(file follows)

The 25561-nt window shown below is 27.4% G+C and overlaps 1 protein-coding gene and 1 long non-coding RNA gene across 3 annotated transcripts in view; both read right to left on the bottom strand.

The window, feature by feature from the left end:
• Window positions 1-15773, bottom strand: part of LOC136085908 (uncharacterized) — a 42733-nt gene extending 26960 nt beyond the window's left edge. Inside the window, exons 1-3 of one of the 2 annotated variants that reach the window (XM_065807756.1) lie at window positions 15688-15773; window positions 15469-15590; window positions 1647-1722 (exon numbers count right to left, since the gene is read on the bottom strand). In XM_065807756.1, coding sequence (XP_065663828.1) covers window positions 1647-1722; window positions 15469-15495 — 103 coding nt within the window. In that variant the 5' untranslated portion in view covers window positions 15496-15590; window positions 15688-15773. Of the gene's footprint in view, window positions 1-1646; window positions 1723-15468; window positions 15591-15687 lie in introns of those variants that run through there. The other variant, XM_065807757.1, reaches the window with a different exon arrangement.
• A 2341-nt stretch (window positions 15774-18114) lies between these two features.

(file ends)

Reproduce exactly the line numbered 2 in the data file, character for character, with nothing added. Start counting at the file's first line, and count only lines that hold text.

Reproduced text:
The window, feature by feature from the left end: